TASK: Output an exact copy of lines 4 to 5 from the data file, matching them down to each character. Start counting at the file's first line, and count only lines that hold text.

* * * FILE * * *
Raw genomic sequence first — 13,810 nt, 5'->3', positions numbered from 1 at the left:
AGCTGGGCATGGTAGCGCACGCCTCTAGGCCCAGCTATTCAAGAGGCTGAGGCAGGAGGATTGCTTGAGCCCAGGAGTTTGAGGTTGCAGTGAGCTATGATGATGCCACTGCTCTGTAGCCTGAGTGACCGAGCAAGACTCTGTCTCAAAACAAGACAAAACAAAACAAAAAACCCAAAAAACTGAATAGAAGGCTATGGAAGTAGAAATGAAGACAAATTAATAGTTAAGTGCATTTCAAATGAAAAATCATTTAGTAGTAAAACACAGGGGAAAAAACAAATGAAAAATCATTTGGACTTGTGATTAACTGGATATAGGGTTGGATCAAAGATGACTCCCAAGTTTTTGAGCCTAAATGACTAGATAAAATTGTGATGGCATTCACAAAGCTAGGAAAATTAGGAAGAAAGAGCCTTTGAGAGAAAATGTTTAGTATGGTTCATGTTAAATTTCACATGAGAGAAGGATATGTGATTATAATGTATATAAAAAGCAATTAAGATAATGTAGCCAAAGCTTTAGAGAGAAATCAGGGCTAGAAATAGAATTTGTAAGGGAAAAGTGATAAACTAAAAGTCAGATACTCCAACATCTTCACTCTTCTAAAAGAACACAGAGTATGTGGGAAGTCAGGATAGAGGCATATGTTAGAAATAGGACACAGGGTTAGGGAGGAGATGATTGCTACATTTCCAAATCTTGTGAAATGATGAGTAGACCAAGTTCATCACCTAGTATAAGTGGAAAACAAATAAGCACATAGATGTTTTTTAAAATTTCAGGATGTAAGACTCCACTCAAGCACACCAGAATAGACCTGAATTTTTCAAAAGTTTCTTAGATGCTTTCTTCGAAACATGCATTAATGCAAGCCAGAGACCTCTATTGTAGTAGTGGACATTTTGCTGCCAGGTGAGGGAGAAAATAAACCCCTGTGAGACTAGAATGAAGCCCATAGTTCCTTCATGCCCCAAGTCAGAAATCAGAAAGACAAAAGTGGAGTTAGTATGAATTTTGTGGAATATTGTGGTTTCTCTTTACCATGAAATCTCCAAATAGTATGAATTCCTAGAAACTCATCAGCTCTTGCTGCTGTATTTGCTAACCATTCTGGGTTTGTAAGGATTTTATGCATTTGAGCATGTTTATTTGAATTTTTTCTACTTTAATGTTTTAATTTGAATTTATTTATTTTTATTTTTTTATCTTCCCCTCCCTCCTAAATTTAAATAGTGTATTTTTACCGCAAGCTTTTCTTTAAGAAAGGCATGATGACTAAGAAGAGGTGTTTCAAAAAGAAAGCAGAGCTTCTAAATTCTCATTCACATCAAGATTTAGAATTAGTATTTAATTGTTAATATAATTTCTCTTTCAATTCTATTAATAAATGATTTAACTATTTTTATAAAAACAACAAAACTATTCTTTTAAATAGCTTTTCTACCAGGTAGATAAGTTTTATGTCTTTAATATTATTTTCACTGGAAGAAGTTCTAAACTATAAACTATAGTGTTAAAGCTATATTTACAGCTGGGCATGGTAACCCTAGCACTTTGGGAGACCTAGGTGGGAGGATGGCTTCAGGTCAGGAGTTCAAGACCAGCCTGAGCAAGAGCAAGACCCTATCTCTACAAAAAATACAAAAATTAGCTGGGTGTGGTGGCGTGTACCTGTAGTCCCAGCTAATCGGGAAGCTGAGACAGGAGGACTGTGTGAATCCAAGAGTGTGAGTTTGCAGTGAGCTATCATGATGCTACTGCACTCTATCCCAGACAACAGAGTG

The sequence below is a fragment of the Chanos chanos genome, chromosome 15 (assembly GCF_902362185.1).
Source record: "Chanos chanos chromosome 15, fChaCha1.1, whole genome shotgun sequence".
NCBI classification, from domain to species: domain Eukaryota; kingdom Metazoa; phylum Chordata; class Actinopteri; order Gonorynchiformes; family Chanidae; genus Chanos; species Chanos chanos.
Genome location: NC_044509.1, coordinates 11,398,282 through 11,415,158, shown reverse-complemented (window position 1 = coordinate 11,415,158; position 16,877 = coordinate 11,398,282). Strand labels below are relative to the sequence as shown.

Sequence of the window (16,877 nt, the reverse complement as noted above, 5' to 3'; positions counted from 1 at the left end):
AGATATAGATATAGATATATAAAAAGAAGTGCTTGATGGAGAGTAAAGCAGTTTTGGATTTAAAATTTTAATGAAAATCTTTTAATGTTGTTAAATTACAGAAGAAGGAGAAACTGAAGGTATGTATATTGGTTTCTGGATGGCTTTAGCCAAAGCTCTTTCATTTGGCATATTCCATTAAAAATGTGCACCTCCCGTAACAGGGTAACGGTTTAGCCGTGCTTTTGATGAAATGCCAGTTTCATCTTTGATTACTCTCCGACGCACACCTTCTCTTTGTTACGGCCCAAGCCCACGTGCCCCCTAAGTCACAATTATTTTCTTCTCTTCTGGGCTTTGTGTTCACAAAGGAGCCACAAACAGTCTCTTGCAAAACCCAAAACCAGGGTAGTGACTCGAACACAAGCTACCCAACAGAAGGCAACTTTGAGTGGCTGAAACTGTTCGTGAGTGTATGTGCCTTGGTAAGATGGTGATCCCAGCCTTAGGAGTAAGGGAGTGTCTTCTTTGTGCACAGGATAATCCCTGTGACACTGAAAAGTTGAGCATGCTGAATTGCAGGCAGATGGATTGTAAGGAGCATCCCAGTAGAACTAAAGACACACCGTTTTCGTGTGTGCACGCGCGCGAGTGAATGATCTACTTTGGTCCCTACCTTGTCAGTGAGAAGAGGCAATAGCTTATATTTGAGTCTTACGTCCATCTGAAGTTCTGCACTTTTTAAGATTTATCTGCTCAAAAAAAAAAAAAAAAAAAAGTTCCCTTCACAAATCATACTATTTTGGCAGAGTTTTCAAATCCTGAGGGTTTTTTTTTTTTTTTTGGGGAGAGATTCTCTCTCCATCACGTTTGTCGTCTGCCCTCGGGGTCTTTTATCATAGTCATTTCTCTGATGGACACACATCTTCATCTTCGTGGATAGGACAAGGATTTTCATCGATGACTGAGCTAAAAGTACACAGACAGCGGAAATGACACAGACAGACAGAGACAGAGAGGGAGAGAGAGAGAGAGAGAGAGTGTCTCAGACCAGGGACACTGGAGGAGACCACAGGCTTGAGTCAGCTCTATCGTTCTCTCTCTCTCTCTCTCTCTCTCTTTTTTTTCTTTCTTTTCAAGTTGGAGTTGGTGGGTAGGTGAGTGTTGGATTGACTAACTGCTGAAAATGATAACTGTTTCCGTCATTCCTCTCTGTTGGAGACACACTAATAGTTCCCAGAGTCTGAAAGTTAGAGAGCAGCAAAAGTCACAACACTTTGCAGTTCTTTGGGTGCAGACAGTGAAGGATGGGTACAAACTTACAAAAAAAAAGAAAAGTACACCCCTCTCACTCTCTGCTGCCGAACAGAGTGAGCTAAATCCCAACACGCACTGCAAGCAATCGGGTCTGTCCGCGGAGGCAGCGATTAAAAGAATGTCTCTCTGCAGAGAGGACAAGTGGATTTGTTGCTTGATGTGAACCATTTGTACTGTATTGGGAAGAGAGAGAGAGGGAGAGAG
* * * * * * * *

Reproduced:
Source record: "Chanos chanos chromosome 15, fChaCha1.1, whole genome shotgun sequence".
NCBI classification, from domain to species: domain Eukaryota; kingdom Metazoa; phylum Chordata; class Actinopteri; order Gonorynchiformes; family Chanidae; genus Chanos; species Chanos chanos.